|The first excerpt represents the past or something you must release, and is drawn from A Horse's Tale by Mark Twain:
"Can speak with authority for that patch of paradise? Well, I can.
Like the Don! like Sancho! This is the correct Andalusian dawn now
- crisp, fresh, dewy, fragrant, pungent - "
"'What though the spicy breezes
Blow soft o'er Ceylon's isle - '
- GIT up, you old cow! stumbling like that when we've just been
praising you! out on a scout and can't live up to the honor any
better than that? Antonio, how long have you been out here in the
Plains and the Rockies?"
"More than thirteen years."
"It's a long time. Don't you ever get homesick?"
|The second excerpt represents the present or the deciding factor of the moment, and is drawn from Hamlet by William Shakespeare:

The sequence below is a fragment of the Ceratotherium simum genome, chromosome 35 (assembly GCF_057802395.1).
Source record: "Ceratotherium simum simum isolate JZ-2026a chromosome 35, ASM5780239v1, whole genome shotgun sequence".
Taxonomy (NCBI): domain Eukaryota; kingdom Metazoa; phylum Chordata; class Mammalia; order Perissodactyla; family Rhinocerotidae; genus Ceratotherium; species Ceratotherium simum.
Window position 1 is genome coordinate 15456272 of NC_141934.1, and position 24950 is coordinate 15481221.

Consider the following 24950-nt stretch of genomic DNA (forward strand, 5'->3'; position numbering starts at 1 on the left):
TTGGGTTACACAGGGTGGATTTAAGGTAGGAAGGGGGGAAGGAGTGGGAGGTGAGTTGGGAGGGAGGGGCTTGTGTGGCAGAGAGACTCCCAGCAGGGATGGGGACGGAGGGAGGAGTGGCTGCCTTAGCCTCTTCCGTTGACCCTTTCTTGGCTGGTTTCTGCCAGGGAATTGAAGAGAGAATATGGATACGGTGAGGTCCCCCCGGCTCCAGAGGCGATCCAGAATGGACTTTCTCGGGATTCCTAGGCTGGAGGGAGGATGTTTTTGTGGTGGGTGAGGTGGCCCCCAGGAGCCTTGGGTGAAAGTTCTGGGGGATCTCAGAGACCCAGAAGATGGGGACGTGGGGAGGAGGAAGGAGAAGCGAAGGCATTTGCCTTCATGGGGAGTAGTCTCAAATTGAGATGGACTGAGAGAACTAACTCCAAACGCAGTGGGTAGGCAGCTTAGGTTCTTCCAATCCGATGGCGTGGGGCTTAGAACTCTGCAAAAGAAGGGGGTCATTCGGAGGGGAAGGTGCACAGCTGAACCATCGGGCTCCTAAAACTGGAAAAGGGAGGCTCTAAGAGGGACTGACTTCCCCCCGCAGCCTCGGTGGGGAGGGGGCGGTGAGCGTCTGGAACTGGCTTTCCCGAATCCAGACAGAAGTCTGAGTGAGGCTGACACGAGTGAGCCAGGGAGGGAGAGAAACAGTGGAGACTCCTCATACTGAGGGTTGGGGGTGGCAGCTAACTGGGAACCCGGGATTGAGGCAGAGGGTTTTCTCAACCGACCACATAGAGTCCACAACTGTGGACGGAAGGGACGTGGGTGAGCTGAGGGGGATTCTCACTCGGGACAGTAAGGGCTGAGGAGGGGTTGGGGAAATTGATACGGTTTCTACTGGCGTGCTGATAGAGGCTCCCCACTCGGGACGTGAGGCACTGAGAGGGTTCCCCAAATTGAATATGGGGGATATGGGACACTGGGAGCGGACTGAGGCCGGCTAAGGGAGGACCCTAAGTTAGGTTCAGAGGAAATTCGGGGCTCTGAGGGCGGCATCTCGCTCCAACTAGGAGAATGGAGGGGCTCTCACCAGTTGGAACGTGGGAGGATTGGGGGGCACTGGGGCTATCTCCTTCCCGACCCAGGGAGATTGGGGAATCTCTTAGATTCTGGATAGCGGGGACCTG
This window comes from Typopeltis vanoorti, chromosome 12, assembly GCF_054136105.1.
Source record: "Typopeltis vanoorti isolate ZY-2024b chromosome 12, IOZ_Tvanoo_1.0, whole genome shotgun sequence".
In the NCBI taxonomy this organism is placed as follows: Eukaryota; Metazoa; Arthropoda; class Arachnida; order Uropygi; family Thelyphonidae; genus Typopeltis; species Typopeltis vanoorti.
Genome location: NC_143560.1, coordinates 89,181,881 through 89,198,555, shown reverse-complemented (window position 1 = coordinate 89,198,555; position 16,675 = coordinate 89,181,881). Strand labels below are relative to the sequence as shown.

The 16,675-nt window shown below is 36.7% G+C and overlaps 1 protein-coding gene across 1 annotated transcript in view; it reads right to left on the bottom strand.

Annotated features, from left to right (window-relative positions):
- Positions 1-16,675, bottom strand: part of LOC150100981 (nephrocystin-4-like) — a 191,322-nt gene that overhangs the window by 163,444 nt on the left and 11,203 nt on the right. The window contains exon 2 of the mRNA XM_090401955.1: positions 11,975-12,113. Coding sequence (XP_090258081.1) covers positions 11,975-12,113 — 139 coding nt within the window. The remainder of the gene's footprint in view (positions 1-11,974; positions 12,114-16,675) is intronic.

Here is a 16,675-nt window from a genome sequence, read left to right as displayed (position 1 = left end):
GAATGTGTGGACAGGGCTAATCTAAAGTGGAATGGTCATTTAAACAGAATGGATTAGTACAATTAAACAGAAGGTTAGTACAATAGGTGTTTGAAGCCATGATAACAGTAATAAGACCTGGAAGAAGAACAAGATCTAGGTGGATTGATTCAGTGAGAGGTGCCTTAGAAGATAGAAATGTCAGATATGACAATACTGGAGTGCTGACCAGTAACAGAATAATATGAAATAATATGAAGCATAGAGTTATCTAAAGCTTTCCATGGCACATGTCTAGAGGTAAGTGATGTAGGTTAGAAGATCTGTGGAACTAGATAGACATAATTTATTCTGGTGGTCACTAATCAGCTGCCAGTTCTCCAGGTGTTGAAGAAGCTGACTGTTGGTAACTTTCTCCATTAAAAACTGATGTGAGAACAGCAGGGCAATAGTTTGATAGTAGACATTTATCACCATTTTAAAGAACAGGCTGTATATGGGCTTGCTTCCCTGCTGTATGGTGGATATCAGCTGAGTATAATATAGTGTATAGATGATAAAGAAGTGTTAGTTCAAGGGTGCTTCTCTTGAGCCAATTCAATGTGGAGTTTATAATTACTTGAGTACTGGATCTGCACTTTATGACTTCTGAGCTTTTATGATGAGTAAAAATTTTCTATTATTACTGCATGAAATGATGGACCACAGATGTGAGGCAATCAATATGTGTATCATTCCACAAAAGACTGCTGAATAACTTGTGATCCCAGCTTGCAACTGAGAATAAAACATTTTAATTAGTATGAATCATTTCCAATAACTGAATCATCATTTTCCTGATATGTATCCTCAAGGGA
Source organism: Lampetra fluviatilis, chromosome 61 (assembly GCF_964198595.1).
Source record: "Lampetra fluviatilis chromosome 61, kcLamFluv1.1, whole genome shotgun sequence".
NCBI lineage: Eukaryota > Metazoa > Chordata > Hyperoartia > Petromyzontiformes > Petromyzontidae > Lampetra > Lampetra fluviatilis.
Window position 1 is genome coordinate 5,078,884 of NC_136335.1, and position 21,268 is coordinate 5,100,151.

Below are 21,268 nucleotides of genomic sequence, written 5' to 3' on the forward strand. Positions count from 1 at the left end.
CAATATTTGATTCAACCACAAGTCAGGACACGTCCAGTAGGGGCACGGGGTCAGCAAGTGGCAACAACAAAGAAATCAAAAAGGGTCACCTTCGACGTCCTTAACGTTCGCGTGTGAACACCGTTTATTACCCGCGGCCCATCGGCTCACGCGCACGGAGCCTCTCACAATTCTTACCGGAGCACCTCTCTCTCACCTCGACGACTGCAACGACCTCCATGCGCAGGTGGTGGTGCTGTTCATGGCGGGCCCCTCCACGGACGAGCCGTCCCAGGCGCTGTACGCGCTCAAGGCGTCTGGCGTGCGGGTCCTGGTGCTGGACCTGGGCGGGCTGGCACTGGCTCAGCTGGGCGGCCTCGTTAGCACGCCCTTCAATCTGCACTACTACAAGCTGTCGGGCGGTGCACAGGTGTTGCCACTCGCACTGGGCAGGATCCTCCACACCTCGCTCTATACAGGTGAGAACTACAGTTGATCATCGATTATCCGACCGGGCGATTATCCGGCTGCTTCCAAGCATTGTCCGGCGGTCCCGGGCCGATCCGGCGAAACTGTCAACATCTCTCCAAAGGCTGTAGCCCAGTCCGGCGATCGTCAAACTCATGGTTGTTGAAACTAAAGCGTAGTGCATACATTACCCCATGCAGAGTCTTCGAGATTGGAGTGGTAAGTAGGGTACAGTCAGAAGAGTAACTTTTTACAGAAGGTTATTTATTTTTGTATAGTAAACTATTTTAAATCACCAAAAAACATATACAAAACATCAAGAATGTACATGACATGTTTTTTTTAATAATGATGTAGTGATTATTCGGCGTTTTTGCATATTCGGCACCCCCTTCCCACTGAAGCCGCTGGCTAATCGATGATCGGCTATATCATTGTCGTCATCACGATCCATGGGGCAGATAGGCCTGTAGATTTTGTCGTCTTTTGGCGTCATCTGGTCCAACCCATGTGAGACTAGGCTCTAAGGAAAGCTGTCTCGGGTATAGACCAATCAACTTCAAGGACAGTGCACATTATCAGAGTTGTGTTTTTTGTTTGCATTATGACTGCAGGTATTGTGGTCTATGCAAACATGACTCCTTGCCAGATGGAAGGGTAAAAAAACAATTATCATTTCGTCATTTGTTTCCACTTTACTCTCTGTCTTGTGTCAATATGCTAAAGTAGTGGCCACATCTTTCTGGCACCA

being a good kissing Carrion-
Haue you a daughter?
Pol. I haue my Lord
Ham. Let her not walke i'thSunne: Conception is a
blessing, but not as your daughter may conceiue. Friend
Pol. How say you by that? Still harping on my daughter:
yet he knew me not at first; he said I was a Fishmonger:
he is farre gone, farre gone: and truly in my youth,
I suffred much extreamity for loue: very neere this. Ile
speake to him againe. What do you read my Lord?
|The third excerpt represents the future or something you must embrace, and is drawn from Tom Grogan by F. Hopkinson Smith:
When the boat touched the shore, he sprang over the chains, and
hurried through the ferry-slip.
"Keep an eye out, sir," the bridge-tender called after him,--he
had been directing him to Grogan's house,--"perhaps Tom may be on
Then it suddenly occurred to Babcock that, so far as he could
remember, he had never seen Mr. Thomas Grogan, his stevedore. He
knew Grogan's name, of course, and would have recognized his
signature affixed to the little cramped notes with which his
orders were always acknowledged, but the man himself might have
passed unnoticed within three feet of him. This is not unusual